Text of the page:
Vijaya Gadde

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Vijaya Gadde
Vijaya Gadde on Access Now.jpg
Gadde on Access Now in 2021
Born1974 (age 47–48)
EducationCornell University (BS)
New York University (JD)

Vijaya Gadde (born 1974)[1] is an American attorney, who serves as general counsel and the head of legal, policy, and trust at Twitter.[2][3] In 2014, she was described by Fortune as the most powerful woman on Twitter's executive team, though she was later joined by Chief Marketing Officer Leslie Berland.[4][5] She convinced then-CEO Jack Dorsey not to sell political advertisements during the 2020 United States presidential election.[2] She has spoken in defense of the decision by stating, "It wasn't about anything other than, 'This is the right thing to do for us as a company.'"[2]

In October 2020, Politico profiled her as "the most powerful technology executive you've never heard of".[2]

Early life and education

Gadde was born in India to a Telugu family and moved to the United States at age three.[4][6] Her father pursued graduate studies in the United States and initially did not have the financial means to send for his wife and daughter until Gadde turned three.[7] Her family moved to Beaumont, Texas.[8] She has described her childhood as having been affected by the Ku Klux Klan presence in Beaumont, so much that her Indian father's employer instructed him to get permission from the local Klan before he could go door-to-door for soliciting insurance.[6]

Gadde received a Bachelor of Science degree in industrial and labor relations from the Cornell University School of Industrial and Labor Relations and a Juris Doctor from the New York University School of Law in 2000.[2][4][9]

Career

Before joining Twitter in 2011, Gadde spent nearly a decade working at the Silicon Valley law firm Wilson Sonsini Goodrich & Rosati. She was also senior director in the legal department of Silicon Valley technology firm Juniper Networks.[7][9] While at WSGR, Gadde worked on the 2006 $4.1 billion McClatchy Co.-Knight Ridder Inc. acquisition and acted as counsel to the New York Stock Exchange’s Proxy Working Group and Committee on Corporate Governance.[8][9]

In 2018 she announced Twitter's hiring of researchers to study the health of discourse on the platform.[10]

In 2018, Gadde joined Twitter CEO Jack Dorsey for meetings in India where they talked with several Dalit activists about their experiences on Twitter; after the meeting, the activists gave Dorsey a sign reading "Smash Brahminical Patriarchy," which he was later photographed holding.[11] The photograph attracted controversy, with some critics calling the sentiment discriminatory against Brahmins while others deemed it an appropriate response to caste- and gender-based oppression in India.[11] Gadde responded to the social media furor with an apology in a series of tweets, "I'm very sorry for this. It's not reflective of our views. We took a private photo with a gift just given to us - we should have been more thoughtful. Twitter strives to be an impartial platform for all. We failed to do that here & we must do better to serve our customers in India."[11]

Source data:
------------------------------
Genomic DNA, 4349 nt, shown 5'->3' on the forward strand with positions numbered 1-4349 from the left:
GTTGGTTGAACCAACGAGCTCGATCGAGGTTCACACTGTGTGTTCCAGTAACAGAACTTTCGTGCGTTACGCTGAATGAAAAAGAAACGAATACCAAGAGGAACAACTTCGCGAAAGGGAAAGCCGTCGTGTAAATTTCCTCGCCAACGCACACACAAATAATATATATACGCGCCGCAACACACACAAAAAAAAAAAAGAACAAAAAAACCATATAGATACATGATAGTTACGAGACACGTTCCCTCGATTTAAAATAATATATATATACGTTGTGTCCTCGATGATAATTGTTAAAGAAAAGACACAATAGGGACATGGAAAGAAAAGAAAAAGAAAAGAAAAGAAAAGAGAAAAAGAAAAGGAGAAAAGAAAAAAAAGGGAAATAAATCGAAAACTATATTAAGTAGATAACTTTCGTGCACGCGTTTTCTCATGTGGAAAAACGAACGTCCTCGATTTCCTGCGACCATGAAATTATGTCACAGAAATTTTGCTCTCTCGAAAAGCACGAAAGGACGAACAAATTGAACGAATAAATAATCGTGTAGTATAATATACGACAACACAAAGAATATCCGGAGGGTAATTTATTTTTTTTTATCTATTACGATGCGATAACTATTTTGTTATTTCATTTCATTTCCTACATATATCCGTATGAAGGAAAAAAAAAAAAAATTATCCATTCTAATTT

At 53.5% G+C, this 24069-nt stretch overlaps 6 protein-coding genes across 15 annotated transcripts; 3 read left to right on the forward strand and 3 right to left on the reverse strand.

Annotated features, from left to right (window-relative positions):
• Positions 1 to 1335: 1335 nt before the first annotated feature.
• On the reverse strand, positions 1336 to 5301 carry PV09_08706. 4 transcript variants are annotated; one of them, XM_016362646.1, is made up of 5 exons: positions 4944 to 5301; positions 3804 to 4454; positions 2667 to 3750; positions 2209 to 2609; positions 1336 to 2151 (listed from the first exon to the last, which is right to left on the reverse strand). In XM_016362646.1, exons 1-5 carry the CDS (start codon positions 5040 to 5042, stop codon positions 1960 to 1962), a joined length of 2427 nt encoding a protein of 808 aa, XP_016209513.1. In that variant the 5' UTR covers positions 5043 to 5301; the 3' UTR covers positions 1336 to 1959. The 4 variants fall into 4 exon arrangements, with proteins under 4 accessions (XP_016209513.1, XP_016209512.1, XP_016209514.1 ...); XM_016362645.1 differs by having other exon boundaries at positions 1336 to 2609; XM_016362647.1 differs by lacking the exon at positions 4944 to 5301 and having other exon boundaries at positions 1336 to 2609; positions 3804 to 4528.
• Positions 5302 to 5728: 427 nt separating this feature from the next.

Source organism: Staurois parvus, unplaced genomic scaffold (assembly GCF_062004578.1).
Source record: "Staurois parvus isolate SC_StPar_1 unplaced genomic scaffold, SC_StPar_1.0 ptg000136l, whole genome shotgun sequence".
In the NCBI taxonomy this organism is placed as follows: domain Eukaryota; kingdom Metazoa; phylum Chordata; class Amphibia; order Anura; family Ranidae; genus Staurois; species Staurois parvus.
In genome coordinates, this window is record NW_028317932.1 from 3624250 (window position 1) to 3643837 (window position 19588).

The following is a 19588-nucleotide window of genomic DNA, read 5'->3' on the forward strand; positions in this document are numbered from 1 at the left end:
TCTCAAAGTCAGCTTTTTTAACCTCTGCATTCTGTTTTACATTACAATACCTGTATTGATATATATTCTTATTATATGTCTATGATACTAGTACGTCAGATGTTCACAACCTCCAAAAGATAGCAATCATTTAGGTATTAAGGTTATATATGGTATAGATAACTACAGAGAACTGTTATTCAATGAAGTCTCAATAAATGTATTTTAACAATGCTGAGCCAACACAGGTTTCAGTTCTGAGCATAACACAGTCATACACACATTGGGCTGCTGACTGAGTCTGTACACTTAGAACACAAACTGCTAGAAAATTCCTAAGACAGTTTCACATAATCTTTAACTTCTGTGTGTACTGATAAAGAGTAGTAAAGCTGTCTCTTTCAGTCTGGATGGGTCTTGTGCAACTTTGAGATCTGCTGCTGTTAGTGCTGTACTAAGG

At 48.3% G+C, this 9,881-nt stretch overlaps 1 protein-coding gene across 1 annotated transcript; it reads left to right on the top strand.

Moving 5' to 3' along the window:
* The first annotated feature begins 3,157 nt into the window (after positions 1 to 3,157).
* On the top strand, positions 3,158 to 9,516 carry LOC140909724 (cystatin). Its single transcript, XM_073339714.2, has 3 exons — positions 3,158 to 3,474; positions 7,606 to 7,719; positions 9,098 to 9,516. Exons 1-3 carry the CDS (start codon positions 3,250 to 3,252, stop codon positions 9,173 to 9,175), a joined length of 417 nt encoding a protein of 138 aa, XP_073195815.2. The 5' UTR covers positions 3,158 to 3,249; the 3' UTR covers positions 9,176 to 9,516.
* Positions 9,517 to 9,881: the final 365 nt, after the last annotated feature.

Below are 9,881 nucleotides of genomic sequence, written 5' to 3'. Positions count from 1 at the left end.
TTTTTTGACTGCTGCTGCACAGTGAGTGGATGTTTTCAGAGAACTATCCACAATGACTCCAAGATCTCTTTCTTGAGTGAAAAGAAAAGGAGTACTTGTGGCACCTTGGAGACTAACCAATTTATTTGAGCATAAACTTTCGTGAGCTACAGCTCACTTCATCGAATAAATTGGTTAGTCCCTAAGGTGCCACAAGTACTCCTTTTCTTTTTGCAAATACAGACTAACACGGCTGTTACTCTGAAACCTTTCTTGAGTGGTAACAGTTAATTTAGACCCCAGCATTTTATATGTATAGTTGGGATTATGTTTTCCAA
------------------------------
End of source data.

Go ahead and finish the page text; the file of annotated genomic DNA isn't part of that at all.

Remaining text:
She was one of the key officials at Twitter involved in decisions to suspend the account of former American President Donald Trump.[12]

Gadde earned $17 million in 2021 as Twitter's chief legal officer, and is a company executive tasked with handling sensitive issues including harassment and dangerous speech.[13][14] Following the announcement of the acquisition of Twitter by Elon Musk in 2022, Musk instead suggested the platform should only remove content if required by the law[15][16][17] During the acquisition, Musk restated his view on moderation, recanting that the ideal policy would make “the most extreme 10% on left and right equally unhappy”.[18][19] At a conference, Musk again changed his expressed view on content moderation, mentioning the possibility of temporary account suspensions and stating “If there are tweets that are wrong and bad, those should be either deleted or made invisible”.[20]